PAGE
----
A derelict James Bond island and creative uses for scrapped airplanes: winners of the 2020 Architecture Drawing Prize announced

The 165 submissions to Sir John Soane’s Museum show that drawing is far from dead

Airplane Tower by Victor Hugo Azevedo and Cheryl Lu Xu © World Architecture Festival

Airplane Tower by Victor Hugo Azevedo and Cheryl Lu Xu © World Architecture Festival

Due to Covid-19, the number of planes being scrapped could double to 1,000 a year by the end of 2023, up from 400 to 500 planes annually since 2016, according to data released by the aviation analytics firm Cirium last September. So why not turn them into affordable housing instead, propose Victor Hugo Azevedo and Cheryl Lu Xu of Robert A. M. Stern Architects, New York. Their drawings, titled Aeroplane Tower and executed in Autodesk Sketchbook for the iPad Pro, have won the special Lockdown Prize in the 2020 Sir John Soane’s Museum Architecture Drawing Prize.

The judging panel spanned fine art and architecture, with Narinder Sagoo of Foster & Partners, Ken Shuttleworth of Make Architects and Lily Jencks of LilyJencks Studio and the AA School of Architecture; Louise Stewart, curator of exhibitions at the Soane museum; the artist duo Ben Langland and Nikki Bell, and artists Pablo Bronstein and Gary Simmons. They thought Aeroplane Tower was both witty (they especially liked how the tail fins with the airlines’ showy logos stacked up as a decorative element) and serious, not to mention media-friendly too.

Apartment #5, a Labyrinth and Repository of Spatial by Clement Laurencio © World Architecture Festival

This has been the fourth year for a prize that aims, says the museum’s director, Bruce Boucher, to demonstrate a continuity between the practice of architects in the past, including Sir John Soane himself, whose collection of 30,000 drawings, from Renaissance masters to those by his own hand or his pupils, constitute a great part of the museum’s treasures.

Do people still draw? The answer is very much yes, said Shuttleworth at the online award event on 28 January: “The fact that we draw as architects very much defines us; no one can stop us drawing.” Indeed, the largest percentage of the 165 submissions from 30 countries this year was of hand drawings, the other categories being digital and hybrid.

Re-reading Metropolis by Chenglin Jin © World Architecture Festival

Clement Laurencio of the Bartlett School of Architecture, London, was the overall winner and winner in the hybrid category, with his Apartment #5, a Labyrinth and Repository of Spatial Memories drawn in pencil and manipulated digitally. As life locked down in March last year, Laurencio realised he would not be able to travel except in his mind, so he remembered buildings by Le Corbusier that he had seen recently in India and tried to consolidate flashbacks, including photos, even of the key-hole of his door. He then made 30 pencil drawings in A3, scanned and digitally composed them as a kind of dolls house—a hugely detailed labyrinth of spatial memories. “An apartment is a vessel in which our memories cohabit,” he said.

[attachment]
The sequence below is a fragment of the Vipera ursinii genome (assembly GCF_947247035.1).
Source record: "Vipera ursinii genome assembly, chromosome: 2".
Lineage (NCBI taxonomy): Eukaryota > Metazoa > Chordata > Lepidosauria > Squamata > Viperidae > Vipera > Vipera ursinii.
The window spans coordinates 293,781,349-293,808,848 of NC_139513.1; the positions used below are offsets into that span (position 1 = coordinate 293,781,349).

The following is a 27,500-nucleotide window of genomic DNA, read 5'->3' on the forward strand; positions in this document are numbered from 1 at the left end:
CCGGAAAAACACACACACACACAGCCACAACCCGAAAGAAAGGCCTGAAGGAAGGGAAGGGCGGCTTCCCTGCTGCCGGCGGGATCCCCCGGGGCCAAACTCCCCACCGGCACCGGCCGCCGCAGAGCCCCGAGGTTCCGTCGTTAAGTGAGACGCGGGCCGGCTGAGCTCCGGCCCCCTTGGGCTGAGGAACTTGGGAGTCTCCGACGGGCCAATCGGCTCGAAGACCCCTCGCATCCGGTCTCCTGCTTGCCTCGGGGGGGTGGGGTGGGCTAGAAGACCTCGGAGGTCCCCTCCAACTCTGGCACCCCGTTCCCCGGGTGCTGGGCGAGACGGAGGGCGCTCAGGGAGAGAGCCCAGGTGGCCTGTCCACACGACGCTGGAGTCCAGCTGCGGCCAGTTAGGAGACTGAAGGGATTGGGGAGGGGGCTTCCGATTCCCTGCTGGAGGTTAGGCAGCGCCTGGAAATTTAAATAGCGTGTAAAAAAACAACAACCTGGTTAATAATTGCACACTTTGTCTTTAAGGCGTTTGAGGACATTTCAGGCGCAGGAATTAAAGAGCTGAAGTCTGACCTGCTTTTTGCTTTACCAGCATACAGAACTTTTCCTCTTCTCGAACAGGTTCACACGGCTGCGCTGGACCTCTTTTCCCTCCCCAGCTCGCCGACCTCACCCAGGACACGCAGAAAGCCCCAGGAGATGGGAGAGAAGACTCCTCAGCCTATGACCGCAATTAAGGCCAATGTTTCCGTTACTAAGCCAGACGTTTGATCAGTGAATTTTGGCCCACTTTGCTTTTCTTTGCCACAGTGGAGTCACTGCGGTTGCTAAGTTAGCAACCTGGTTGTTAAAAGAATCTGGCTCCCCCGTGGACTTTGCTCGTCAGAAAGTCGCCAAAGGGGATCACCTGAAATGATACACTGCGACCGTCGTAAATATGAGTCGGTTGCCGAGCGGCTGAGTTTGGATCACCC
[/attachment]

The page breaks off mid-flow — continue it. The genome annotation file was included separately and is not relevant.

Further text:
The winner in the digital category was Chenglin Jin, of the University of California, Berkeley, with a drawing in the form of a site analysis called Re-reading Metropolis, executed in Rhinoceros 3D and Adobe Illustrator. It is a proposal for San Francisco’s Sunset District, aiming to create connections between residential and commercial areas like a kind of map—the hatched parts, for example, being the public spaces, while the dots are businesses. “There are many different layers in how the drawing was worked up,” said Chenglin.

Marc Brousse's Dear Hashima © World Architecture Festival

Marc Brousse, an artist-architect from Bordeaux, won the prize in the hand drawn category with Dear Hashima, an amazingly dense drawing in ink, charcoal and invisible ink that makes the island of Hashima off Nagasaki look like a space station.

Many people will be familiar with this industrial island crammed with buildings, abandoned in 1974 when its coal mine was exhausted, because the villain in the 2012 James Bond movie Skyfall has his headquarters there. But Brousse has chosen it to be one of his urban expressions of utopia, from the ancient world to the future. He refers to the drawing technique he has used as “traitillism”, a mass of short vertical strokes, with a second layer of invisible ink beneath, which revealed in UV light, “represents the soul of the city”, he says.

The winners and the runners-up would normally have been exhibited in the museum, but this year they have been on show in an airy and sunlit virtual gallery by Make Architects. Covid-19 permitting, they will be physically shown at the World Architecture Festival from 1 to 3 December 2021 in Lisbon.

• The Architecture Drawing Prize is a collaboration between Make Architects, the World Architecture Festival, and Sir John Soane’s Museum.